- from Southwest Peoples
The peoples of the Southwest have different beliefs and religious ways, but they all have something in common.
It is the idea that all human beings are linked to one another, to nature, and to the spirit world. Rituals and ceremonies are important. They help each person feel in harmony and balance with the universe.
Each Pueblo village has several secret societies of men. They hold ceremonies for planting, harvesting, hunting, and other parts of village life. They meet in a grand kiva, an underground ceremonial room reached by a ladder. Each society has its own kiva for praying, singing, and dancing. Pueblo women are rarely allowed in kivas. ▶
◀ One job of medicine men or women is to explain the will of the gods to the people. They may spend their lives fasting and praying. These people also help to relieve spiritual and physical pain, and they lead ceremonies. Their knowledge often comes from dreams and visions.
▲ In some ceremonies, Navajo people use sand paintings. A type of medicine person called a singer makes a picture with pollen, cornmeal, ground charcoal, and colorful mineral powders. Some ceremonies are for healing people. The patient sits in the middle of the painting so the spirits can reach him or her. Paintings are destroyed afterward.
◀ Kachinas are spirits with special powers. In the Hopi villages, kachina season lasts about six months of every year. It runs from the winter solstice until mid-July. During this time, masked men dress as kachinas to perform ceremonies. Each ceremony may last several days inside a kiva. For the last few days, it moves to the village plaza.
The peoples of the Southwest believe all nature is sacred. However, some places are extra special. The Navajo homeland has four sacred mountains. In the east is Sis Naajini (Blanca Peak), and in the west is Doo Ko’oosliid (San Francisco Peaks, at right). In the south is Tso dzilh (Mount Taylor), and in the north is Di-be Nitsaa’ (Hesperus Peak). ▶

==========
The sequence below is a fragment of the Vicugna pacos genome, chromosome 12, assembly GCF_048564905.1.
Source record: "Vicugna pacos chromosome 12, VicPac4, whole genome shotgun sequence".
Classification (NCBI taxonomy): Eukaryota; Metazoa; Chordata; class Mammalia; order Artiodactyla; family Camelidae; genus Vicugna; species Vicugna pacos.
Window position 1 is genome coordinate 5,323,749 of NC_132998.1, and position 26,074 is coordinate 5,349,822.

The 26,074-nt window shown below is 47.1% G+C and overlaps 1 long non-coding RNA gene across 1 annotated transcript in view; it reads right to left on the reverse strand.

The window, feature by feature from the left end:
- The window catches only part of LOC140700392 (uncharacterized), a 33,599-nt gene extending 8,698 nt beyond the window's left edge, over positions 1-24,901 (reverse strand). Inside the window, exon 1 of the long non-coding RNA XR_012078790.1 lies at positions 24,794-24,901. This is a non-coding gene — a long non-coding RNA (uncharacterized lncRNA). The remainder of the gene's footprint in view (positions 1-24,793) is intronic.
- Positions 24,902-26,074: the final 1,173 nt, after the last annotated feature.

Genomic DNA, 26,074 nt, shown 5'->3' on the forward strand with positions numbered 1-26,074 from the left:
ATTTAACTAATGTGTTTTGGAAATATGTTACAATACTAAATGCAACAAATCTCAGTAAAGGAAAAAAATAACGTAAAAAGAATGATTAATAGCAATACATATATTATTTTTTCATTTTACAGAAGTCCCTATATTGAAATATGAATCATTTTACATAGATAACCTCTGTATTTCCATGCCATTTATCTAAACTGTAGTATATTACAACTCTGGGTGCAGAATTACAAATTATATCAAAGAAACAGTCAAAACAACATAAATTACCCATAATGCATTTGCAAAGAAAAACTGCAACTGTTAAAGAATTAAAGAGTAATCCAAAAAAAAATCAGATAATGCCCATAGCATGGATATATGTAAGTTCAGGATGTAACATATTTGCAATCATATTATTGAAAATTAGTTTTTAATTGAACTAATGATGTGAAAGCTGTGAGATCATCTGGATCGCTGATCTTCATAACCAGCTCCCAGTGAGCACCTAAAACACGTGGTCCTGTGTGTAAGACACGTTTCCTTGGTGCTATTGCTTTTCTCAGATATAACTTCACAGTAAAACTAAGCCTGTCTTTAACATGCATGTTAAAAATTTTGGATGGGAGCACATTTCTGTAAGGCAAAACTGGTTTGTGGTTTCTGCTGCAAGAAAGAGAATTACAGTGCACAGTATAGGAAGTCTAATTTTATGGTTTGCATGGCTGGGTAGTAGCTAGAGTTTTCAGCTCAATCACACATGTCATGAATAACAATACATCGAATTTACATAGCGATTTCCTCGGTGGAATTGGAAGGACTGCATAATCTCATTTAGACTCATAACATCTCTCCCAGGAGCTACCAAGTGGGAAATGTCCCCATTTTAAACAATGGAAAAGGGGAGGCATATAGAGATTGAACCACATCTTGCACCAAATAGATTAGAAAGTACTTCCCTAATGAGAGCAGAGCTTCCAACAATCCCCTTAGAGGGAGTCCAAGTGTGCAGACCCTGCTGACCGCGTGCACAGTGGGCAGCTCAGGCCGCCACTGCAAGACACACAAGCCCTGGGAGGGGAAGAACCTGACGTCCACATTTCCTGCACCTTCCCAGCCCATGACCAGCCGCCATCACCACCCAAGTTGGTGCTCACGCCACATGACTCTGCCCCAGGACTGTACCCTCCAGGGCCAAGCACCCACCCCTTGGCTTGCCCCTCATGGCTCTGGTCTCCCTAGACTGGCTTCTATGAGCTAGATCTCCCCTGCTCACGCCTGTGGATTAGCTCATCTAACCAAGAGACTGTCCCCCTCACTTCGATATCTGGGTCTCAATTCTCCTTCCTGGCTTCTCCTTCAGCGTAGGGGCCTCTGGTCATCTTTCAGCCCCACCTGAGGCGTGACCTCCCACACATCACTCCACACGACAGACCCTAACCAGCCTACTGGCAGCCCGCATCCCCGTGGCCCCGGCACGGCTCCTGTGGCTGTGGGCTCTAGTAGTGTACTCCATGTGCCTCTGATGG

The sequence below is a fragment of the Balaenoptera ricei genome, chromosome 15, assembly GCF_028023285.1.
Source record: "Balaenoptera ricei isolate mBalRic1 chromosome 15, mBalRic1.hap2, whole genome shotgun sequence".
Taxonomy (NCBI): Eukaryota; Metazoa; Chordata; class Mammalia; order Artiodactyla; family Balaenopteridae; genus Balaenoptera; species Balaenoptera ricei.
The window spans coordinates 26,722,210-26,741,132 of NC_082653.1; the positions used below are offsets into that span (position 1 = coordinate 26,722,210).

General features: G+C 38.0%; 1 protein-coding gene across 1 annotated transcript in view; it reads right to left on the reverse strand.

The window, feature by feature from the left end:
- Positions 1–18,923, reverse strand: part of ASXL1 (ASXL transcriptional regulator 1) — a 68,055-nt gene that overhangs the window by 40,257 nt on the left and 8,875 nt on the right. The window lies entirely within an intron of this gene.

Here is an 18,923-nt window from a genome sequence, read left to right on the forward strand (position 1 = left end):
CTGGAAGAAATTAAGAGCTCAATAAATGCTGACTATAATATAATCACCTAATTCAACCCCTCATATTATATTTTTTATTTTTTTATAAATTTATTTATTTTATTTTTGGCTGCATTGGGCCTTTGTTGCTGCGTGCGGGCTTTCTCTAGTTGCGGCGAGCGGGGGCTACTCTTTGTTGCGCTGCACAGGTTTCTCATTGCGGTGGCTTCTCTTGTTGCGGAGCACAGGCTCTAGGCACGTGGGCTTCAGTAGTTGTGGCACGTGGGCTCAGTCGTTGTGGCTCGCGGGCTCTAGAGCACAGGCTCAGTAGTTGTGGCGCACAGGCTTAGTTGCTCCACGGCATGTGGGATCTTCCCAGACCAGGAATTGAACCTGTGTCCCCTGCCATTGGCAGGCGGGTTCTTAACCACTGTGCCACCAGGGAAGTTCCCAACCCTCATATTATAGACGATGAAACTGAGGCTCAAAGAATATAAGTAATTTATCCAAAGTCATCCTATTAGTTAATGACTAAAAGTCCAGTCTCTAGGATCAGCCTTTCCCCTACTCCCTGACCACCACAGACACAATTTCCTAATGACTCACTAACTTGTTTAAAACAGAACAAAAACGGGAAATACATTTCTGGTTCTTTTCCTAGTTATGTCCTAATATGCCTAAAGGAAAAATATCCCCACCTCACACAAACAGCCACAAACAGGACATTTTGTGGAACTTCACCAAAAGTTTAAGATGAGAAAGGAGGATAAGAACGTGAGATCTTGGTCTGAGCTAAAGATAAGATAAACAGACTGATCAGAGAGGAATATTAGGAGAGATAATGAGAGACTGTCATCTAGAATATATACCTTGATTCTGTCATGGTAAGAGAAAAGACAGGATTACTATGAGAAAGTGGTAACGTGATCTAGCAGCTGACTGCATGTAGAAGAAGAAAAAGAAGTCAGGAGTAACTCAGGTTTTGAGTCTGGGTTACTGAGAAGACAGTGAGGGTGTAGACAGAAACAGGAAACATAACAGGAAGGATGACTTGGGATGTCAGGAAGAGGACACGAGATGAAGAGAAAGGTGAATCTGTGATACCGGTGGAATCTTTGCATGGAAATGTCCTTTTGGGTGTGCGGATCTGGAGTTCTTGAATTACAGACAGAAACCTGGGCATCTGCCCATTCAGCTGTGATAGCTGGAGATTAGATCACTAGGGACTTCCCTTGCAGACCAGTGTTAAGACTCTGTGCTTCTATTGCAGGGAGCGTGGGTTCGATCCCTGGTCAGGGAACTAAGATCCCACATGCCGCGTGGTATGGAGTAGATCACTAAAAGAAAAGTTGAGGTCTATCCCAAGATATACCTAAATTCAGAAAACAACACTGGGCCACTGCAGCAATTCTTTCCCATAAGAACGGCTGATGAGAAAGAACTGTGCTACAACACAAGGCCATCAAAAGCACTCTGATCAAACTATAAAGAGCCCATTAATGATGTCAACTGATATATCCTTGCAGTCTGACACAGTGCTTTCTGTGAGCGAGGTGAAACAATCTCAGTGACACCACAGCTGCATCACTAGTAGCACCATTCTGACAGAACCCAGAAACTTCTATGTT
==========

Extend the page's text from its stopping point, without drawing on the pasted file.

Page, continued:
◀ It does not rain much in the Southwest. So, peoples such as the Pima, the Hopi, and the Acoma (left), perform rain dances, a form of prayer.
In the Beginning…
Every Southwest group has its own story about how its people came to be. This is the creation story passed down by the Tohono O’odham people:
Earthmaker and Itoi, who provided the dirt that made the world, became unhappy with the first people. They decided to destroy the people in a flood. But first, the two went into hiding. Whichever of them came out first after the flood would be Elder Brother. That honor fell to Itoi. He made new people out of clay. For a long time, he took care of them, but eventually he quarreled with them, and they plotted to kill him. Itoi went underground to find allies to fight with him against the clay people. There he found the Tohono O’odham people. They helped him drive away the clay people. As a reward, Itoi gave them the land to live on and taught them ceremonies to bring rain.